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Greno Woods
Sheffield, England, S35 8RS
United Kingdom

07927871192

At Howl we specialise in journeying skills, the Bushcraft we practice and teach is that of the traveler. There is a wonderful simplicity that comes from taking a trip in the outdoors, a pragmatism gleaned from necessity. We draw from this experience in the field to teach a set of skills and knowledge based in expedience and realism, skills that actually get used while outdoors. We provide an insight into the Natural world, opening up a vast array of natural resources and knowledge to help you travel with less reliance on the contents of your rucksack: it’s what you carry in your mind that matters.

 

 We teach these practical skills in a friendly and open way, our hope being to enable you to make your adventures into the Great Outdoors memorable and enjoyable. We'll help you cultivate a positive attitude, a confidence in yourself, and a connection with the natural world through which you travel.

We promote the utmost respect for the environment, the ability to pass unnoticed through the woods brings with it a deeper understanding of the wilderness, and our part in it. It is this philosophy which forms the very core of our work.

We promote the utmost respect for the environment, the ability to pass unnoticed through the woods brings with it a deeper understanding of the wilderness, and our part in it. It is this philosophy which forms the very core of our work.

Looking After Your Boots

Howl Bushcraft Blog

Looking After Your Boots

Jamie Dakota

cleaning your leather boots.JPG

In the world of throw away convenience and disposable everythings the thought of caring for something you own seems more and more like hard work. I'd argue however that not only does maintaining those few choice possessions you really value isn't just good practice, it's a good for the soul. Nothing gives me that humbling sense of self more than nurturing my boots, the things that get me there.

This blast blog of photos hopes to give you an insight into how I look after my boots every once in while, when I'm home from the trail. 

how to treat leather boots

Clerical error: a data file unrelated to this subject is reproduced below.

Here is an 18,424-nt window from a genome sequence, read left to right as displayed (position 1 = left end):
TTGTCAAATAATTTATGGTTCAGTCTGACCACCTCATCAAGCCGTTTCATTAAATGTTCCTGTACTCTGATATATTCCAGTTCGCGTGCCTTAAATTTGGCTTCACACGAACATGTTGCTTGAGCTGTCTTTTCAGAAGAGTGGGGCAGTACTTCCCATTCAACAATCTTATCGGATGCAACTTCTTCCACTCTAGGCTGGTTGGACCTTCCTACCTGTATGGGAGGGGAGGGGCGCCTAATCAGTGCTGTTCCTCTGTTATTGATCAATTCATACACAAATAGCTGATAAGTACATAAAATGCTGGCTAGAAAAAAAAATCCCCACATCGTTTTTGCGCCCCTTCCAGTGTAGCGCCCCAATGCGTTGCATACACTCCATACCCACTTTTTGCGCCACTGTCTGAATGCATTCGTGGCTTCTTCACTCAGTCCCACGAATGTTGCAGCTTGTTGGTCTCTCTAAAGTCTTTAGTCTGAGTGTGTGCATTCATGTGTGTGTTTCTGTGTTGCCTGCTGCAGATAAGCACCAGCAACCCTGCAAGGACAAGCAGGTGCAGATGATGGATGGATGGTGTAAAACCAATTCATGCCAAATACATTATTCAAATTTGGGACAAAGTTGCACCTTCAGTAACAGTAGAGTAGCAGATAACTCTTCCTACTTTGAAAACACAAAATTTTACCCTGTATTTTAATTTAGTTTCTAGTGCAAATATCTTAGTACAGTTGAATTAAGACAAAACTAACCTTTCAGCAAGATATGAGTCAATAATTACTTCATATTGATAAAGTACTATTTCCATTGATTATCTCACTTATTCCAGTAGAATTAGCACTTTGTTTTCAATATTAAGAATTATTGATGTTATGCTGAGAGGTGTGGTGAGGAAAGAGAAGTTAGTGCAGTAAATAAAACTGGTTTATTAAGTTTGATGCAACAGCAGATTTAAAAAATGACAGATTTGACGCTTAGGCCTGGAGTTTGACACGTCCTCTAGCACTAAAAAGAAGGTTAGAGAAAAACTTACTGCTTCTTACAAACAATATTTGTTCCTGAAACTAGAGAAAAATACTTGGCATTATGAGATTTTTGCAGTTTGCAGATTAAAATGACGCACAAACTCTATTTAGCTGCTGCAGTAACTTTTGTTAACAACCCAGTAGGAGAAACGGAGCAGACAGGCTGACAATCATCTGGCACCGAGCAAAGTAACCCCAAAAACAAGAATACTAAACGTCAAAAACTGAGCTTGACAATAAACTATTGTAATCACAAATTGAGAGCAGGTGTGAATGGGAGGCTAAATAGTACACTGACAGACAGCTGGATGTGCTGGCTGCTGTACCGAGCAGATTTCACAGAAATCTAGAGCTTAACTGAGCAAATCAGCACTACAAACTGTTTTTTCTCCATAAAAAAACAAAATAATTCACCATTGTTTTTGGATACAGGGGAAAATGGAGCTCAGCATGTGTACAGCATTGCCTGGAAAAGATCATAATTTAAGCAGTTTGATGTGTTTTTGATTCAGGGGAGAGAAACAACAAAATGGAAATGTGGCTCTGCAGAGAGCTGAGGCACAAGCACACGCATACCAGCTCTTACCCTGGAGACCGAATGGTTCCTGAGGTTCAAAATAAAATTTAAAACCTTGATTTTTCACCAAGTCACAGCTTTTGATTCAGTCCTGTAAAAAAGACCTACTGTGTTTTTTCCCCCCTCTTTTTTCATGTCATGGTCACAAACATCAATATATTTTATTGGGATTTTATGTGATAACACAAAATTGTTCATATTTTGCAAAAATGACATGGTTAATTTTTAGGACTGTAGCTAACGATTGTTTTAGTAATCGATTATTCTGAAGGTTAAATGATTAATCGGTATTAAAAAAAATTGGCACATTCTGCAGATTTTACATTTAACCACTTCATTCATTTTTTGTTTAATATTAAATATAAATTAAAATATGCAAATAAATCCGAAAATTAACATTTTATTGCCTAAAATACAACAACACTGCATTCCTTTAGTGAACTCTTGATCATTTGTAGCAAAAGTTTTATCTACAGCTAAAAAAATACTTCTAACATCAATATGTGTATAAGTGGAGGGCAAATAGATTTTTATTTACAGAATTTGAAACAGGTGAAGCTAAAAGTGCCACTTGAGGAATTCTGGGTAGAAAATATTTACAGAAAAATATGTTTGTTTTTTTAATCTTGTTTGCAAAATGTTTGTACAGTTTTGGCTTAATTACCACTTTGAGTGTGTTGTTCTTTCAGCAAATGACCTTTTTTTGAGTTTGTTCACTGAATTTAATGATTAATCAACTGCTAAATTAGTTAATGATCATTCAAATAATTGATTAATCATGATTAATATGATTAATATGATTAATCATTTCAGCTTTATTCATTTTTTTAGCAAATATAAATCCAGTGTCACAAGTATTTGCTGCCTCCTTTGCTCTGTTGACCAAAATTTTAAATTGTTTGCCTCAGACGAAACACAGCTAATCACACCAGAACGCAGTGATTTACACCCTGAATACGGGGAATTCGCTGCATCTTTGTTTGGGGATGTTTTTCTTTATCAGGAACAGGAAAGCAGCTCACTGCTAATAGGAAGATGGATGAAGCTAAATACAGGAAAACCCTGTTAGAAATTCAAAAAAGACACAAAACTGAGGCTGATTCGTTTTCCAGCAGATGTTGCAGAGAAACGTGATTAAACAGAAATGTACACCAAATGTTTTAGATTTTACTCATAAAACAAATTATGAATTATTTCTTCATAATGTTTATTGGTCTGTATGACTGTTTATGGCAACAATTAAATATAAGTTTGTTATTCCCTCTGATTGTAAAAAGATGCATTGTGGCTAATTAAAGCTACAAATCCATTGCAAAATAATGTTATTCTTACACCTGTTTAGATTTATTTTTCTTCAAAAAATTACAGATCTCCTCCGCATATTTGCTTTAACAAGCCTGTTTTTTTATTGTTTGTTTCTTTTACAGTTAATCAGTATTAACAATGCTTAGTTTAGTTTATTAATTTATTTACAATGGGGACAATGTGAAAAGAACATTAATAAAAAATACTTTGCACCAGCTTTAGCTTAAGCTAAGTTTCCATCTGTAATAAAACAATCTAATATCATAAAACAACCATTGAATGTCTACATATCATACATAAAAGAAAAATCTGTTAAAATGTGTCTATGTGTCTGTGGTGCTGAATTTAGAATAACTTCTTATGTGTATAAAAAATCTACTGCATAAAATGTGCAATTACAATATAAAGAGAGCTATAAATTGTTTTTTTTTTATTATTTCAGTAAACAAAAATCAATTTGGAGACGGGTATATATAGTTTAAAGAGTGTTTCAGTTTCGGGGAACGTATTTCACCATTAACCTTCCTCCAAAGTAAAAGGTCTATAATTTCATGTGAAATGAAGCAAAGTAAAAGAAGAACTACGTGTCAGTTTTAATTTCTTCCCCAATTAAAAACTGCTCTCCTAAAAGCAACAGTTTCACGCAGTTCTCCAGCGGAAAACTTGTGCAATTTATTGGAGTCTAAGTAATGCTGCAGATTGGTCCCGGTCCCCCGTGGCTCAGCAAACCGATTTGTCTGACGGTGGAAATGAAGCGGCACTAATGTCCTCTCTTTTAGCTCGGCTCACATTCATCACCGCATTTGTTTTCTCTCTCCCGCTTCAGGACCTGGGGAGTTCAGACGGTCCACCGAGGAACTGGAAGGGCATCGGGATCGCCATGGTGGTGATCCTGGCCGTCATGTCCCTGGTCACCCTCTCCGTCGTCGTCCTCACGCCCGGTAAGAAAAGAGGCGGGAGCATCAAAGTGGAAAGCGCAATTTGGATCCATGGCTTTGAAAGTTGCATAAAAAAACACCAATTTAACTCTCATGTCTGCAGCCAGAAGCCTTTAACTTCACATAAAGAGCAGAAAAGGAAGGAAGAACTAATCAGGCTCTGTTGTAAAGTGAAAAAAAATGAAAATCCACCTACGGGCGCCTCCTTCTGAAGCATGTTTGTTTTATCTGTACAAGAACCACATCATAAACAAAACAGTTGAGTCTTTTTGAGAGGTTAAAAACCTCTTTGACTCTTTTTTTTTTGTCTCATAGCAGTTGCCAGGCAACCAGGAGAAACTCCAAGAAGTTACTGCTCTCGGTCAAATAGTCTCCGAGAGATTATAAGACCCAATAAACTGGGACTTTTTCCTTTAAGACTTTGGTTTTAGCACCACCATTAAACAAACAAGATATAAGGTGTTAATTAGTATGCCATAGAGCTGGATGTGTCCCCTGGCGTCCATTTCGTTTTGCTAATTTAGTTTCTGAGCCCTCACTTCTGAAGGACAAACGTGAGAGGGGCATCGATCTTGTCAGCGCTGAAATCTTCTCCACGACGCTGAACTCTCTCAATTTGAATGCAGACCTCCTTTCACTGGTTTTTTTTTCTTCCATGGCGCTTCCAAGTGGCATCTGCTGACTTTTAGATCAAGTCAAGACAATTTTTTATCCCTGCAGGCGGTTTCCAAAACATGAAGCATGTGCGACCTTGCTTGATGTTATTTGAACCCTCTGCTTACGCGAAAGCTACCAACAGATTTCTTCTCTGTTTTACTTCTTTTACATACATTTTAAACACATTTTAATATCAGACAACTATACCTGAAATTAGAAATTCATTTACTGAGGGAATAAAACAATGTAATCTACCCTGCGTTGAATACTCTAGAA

I use a nail brush, a cloth and leather balm. Pictured is Wilmas Bear Cream, which I find works very well but the smell certainly isn't for everyone. Good old fashioned dubbin is also very good.

First job then is to brush off caked on dirt with the nail brush, if the mud is dry in this case it pretty straight forward. If my boots are coated in wet mud, a bucket of water to keep rinsing the brush in is worthwhile.

Next job is to wet the brush to clean and remove built up residue to improve breathability, finishing with a damp cloth to clean the leather. A good tip here is to use hot water as it opens up the leather and you get a deeper clean.

Then I leave boots in a warm place to dry for a while, but avoid direct or high heat like radiator as I've now essentially striped the leather of its protection it can crack if it dries out too vigorously. 

Once dry and while my boots are still warm I get stuck in with the leather balm. Using your fingers here is another good tip for a couple of reasons: one the warmth of your hands helps to melt the balm and the leather allow it to penetrate more deeply, and two you can feel in ever detail where you're getting the balm and where you've missed. The added friction from your fingertips also help to penetrate the leather. Use little and work it well into the leather, a common mistake is to pile loads of balm/wax onto the leather with the idea that you're creating a coating to protect and waterproof the boot; in fact in my experience this method rubs off very quickly in wearing your boots, what you actually want is to get the balm to permeate into the leather deeply to truly nourish and re-proof it.

Once again leave I leave them to dry in warm place, but this time for much longer to allow the balm time to thoroughly soak into the leather (preferabily overnight).

I then lace them up with paracord (a good tip if you want to have some paracord on you at all times, and better than a paracord bracelet as you'll easily be able to unlace your boot even if the weather has chilled your fingers).

Vivo barefoot tracker boot

 

And that's all there is too it really.

I hope you find this useful, and I'd love to hear what you do  to your boots in comments below.

All the Best 

Jamie